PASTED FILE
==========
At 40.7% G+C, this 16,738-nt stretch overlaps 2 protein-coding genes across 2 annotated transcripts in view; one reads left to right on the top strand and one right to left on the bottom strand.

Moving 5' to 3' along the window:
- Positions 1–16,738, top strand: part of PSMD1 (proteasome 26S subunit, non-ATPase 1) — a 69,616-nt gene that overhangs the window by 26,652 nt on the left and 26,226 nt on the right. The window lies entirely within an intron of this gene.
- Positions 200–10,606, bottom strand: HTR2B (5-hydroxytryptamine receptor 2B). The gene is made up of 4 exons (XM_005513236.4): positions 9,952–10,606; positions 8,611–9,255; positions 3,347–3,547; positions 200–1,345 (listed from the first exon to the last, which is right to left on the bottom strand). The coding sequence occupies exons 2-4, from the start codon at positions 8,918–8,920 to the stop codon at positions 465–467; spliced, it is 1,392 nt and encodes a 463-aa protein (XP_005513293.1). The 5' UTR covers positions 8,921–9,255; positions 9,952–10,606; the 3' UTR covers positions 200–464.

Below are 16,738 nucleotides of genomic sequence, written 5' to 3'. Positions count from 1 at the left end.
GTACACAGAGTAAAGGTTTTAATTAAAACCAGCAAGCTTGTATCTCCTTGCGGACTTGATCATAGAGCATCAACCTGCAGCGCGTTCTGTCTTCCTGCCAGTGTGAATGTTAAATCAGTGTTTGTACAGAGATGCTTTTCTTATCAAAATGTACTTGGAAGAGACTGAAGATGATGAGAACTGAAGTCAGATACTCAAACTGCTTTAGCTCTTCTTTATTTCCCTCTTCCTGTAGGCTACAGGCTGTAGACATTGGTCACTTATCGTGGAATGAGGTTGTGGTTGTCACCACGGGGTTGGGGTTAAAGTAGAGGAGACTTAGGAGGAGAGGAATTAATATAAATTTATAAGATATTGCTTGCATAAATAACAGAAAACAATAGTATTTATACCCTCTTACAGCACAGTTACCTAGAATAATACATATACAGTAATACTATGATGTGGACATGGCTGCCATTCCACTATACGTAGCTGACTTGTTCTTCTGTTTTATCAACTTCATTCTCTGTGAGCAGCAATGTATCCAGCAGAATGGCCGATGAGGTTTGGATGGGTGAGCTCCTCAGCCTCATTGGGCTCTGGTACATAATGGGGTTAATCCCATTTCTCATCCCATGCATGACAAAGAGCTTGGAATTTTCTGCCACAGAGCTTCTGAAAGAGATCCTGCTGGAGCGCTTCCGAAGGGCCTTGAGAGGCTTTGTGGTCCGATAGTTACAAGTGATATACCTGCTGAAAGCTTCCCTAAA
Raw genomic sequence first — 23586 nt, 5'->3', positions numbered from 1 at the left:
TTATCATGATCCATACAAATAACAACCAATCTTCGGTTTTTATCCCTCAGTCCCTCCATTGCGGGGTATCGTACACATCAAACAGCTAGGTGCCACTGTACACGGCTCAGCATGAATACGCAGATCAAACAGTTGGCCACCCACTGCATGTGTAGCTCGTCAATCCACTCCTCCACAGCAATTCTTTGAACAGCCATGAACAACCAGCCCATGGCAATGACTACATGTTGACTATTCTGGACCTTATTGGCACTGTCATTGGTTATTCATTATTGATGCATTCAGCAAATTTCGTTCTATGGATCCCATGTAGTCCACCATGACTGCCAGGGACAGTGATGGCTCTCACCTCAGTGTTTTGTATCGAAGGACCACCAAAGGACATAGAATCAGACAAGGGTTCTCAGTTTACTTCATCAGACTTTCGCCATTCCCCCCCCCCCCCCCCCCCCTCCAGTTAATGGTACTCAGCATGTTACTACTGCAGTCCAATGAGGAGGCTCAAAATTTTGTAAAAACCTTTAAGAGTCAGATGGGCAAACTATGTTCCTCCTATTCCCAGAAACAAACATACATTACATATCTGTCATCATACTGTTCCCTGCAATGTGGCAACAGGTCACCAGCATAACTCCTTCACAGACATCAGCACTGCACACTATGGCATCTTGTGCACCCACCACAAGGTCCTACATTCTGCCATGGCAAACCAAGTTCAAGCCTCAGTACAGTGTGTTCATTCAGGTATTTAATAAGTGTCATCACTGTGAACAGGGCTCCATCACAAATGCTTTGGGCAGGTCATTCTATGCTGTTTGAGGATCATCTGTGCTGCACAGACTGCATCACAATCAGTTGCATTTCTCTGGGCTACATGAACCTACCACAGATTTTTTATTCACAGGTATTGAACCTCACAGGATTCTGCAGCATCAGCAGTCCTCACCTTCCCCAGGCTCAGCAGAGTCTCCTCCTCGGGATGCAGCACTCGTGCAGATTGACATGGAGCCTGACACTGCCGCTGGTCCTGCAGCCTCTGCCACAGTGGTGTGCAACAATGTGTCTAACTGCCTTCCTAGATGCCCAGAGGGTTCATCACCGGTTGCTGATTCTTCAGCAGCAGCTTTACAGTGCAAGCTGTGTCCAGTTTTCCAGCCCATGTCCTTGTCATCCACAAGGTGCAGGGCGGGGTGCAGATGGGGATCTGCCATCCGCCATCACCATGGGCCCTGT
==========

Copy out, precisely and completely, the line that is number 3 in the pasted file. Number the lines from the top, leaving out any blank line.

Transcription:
- Positions 1–16,738, top strand: part of PSMD1 (proteasome 26S subunit, non-ATPase 1) — a 69,616-nt gene that overhangs the window by 26,652 nt on the left and 26,226 nt on the right. The window lies entirely within an intron of this gene.